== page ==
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How Long Do Cats Live? Average and Maximum Life Expectancy
It’s the thing that no cat owner wants to think about: Someday, your cat will die.
But how long do you have with your furry little friend? You understand that there are no guarantees, but on average, how long will your cat live? What’s the best-case scenario?
We’ll answer all these questions and more below.
What’s the Average Cat Lifespan?
Before we can answer this question, we have to ask one of our own: Will the cat live their life indoors or outdoors?
This simple fact will have a tremendous effect on the cat’s lifespan. The simple fact is that outdoor cats don’t live nearly as long as indoor ones — in fact, they live half as long on average. Indoor cats often live to be about 14 years old, while those that spend time outside only live 2 to 5 years.
There are simply too many things in the big world outside your door that can kill your cat, from cars and predators to eating something that they shouldn’t. If you want your cat to live as long as possible, then you should never let them go outside.
That’s not to say that every indoor cat will give you 14 years, of course. Your cat’s lifespan will depend on their breed, how well they’re taken care of, and their genetic history.
Likewise, you may have a tough old cat that’s stayed outdoors and lived to the ripe old age of 20. There are no guarantees in this, but there are probabilities at work, and it’s probable that your indoor cat will long outlive their outdoor counterparts.
What Is the Maximum Cat Lifespan?
It’s rare to find a cat that lives past 20 years old. That’s akin to a human living to be 100 — it certainly happens, but don’t count on it.
That said, there have been cats that have blown well past the 20-year mark. As far as we know, the oldest cat to ever live was a mixed-breed named Crème Puff that passed away at 38 years old, which would be like a human living to be 170 or so.
What was Crème Puff’s secret? Her owner, Jake Perry, said he fed her dry food supplemented with turkey bacon, broccoli, coffee (with cream), and the occasional eyedropper full of red wine. You won’t find many cat experts that recommend a diet like that, but then again, you won’t find many cats living to be 38 years old either.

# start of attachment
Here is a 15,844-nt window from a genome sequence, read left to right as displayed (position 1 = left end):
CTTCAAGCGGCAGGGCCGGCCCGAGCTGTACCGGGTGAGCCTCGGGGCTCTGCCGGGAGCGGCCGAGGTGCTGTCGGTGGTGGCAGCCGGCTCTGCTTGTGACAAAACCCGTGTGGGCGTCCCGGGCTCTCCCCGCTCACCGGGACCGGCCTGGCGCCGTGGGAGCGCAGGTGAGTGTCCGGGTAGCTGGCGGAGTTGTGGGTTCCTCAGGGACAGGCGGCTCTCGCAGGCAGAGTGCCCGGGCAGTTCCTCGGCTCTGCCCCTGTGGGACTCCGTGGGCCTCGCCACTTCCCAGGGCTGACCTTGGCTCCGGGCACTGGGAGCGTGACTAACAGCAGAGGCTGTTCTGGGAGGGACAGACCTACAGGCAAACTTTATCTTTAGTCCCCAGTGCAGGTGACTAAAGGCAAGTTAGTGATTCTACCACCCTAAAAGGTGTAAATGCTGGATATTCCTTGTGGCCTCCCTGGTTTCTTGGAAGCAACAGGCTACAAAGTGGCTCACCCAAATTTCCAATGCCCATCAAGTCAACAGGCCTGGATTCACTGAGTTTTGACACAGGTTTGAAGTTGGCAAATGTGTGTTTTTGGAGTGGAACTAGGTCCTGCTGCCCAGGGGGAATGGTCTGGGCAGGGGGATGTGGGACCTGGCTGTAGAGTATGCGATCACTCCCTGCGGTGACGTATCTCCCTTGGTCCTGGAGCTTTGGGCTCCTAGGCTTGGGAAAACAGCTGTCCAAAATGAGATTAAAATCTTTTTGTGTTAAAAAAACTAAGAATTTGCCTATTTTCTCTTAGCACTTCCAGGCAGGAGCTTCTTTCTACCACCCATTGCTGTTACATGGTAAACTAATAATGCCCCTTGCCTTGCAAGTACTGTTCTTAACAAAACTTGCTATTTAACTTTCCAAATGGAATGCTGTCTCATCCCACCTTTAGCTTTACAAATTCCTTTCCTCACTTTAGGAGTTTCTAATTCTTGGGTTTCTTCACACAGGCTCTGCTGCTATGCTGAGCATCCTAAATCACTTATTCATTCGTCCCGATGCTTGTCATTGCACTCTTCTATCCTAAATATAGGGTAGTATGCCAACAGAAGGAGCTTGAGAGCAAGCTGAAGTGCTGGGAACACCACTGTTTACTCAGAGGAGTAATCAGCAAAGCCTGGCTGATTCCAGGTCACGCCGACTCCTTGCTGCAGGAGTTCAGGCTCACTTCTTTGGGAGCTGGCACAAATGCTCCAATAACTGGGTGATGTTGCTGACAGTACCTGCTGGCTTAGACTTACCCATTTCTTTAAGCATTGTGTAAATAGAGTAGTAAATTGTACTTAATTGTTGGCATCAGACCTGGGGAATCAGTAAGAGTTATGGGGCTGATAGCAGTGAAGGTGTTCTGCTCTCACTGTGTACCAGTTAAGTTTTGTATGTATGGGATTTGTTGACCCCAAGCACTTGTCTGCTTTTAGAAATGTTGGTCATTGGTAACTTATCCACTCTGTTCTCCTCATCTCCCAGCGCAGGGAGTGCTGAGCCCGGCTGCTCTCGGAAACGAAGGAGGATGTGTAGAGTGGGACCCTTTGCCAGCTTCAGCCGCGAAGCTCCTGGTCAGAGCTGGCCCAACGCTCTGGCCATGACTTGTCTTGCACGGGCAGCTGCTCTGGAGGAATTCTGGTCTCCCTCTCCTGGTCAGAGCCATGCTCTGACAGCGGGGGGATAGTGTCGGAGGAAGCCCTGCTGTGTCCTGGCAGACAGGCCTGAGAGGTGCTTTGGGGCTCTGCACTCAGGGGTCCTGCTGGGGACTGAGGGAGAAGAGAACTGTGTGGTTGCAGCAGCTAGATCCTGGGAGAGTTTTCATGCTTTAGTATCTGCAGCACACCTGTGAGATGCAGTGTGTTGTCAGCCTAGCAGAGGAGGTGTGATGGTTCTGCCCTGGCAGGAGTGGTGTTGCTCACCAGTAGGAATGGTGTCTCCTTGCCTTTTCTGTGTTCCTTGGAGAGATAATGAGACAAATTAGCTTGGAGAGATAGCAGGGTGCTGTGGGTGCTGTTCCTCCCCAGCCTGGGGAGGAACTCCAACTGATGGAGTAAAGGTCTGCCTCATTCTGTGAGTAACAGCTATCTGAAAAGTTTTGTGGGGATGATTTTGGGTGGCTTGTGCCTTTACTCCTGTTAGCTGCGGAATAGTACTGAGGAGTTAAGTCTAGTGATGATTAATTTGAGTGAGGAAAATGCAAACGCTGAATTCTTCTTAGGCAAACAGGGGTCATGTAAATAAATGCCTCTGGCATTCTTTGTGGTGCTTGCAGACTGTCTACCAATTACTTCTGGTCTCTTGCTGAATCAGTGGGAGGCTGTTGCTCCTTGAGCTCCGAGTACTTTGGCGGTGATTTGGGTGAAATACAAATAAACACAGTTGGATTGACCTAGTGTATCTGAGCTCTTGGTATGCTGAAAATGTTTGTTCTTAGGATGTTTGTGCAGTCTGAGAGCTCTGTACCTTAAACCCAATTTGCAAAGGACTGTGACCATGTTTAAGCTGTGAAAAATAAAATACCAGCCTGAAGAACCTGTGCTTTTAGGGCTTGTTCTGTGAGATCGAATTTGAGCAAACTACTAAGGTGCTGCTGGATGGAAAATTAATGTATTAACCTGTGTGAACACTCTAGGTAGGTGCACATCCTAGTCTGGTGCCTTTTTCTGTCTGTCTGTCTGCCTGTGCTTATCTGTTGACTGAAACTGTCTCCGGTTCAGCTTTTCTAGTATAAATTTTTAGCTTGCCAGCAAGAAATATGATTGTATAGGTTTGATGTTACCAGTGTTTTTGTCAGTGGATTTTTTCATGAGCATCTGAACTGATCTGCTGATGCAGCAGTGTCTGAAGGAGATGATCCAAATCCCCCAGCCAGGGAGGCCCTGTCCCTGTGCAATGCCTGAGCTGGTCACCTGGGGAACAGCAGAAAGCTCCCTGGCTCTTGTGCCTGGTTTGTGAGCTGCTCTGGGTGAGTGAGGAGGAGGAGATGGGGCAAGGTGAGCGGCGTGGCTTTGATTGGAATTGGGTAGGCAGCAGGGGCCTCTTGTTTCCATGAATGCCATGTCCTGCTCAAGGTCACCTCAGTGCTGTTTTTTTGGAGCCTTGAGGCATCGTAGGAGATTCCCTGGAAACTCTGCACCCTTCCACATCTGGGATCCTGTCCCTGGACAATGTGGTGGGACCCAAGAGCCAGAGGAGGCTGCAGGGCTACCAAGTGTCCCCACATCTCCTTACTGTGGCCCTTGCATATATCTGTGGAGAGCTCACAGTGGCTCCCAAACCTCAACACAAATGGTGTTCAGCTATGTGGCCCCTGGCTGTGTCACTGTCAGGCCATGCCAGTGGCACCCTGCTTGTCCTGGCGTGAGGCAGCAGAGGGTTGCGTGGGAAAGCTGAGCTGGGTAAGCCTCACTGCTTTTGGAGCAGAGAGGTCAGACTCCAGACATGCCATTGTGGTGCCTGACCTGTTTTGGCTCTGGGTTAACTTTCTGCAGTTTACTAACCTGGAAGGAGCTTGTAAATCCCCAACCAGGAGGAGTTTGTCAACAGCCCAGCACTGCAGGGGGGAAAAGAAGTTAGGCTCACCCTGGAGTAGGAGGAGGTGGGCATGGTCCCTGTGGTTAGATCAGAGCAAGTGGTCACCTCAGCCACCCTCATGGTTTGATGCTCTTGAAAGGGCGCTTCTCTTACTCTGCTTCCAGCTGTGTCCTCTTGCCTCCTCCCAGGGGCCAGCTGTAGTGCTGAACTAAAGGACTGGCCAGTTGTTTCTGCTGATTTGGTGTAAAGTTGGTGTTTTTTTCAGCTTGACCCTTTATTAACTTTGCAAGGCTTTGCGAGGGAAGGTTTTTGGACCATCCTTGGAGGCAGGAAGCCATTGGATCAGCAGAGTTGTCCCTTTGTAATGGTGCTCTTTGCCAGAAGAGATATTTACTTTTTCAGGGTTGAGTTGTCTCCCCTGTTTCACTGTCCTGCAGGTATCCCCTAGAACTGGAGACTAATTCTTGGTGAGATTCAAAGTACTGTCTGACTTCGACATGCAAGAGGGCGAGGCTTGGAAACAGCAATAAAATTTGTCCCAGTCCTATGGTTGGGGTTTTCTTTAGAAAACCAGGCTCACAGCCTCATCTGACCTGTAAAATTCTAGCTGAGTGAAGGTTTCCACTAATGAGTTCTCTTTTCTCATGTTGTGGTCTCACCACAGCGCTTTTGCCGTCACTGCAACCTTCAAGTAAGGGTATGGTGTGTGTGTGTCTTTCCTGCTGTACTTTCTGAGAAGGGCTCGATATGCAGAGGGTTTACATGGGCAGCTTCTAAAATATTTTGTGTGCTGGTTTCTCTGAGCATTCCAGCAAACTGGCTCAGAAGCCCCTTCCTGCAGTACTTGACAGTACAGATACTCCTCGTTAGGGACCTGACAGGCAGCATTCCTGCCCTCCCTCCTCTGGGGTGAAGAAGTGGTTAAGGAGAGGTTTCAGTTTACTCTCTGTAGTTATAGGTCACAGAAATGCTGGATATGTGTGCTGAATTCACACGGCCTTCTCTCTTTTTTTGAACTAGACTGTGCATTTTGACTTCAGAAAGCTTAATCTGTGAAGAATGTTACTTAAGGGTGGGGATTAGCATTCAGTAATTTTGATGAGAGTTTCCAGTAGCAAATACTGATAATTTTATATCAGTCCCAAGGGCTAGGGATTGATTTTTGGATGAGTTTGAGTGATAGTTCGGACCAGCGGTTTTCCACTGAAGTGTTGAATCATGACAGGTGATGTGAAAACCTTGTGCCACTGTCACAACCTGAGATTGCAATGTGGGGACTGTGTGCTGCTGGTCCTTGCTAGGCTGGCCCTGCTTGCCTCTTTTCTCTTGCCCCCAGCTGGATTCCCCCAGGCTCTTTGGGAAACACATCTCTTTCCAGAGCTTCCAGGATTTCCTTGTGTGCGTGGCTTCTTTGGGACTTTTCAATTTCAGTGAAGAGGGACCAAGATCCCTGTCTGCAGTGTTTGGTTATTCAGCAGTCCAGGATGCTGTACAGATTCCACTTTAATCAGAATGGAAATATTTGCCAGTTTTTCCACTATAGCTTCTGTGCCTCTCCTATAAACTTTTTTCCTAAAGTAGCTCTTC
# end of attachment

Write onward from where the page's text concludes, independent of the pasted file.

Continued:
You shouldn’t count on your cat living that long, of course, but that represents the outer limit of what we know that a cat can do.
Which Breeds Live the Longest and Shortest?
Surprisingly enough, there’s not much reliable data on this point. Different sources will give you different answers, but the breeds that are commonly cited as living the longest include the Siamese, Burmese, Balinese, and American Shorthair.
It should be noted, however, that mixed breeds often live longer than their purebred counterparts. We wouldn’t be surprised if a mix of any of the above breeds outlived them all.
On the other side of the spectrum, there’s no definitive answer to the “cats with shortest lifespans” question either. Typically, though, Manx, Singapura, and Munchkin cats all have fairly short lives, as they rarely live past 14.
These lifespans assume that the cat is kept indoors and is well taken care of. If you let your cat roam around outside or feed them junk food and never give them any exercise, their life expectancy will plummet.
How Long Is a Cat Year Compared to a Human Year?
The short rule of thumb is that a human year is equal to 5 cat years. If you’re in a pinch, that will give you a pretty good approximation of how old your cat would be if they were a person.
It’s certainly not a perfect indicator, though. Cats mature much more quickly than humans do, and a cat would reach adulthood somewhere around 18 months old. As a result, 6 months for a kitten could be equivalent to 10 years for a person.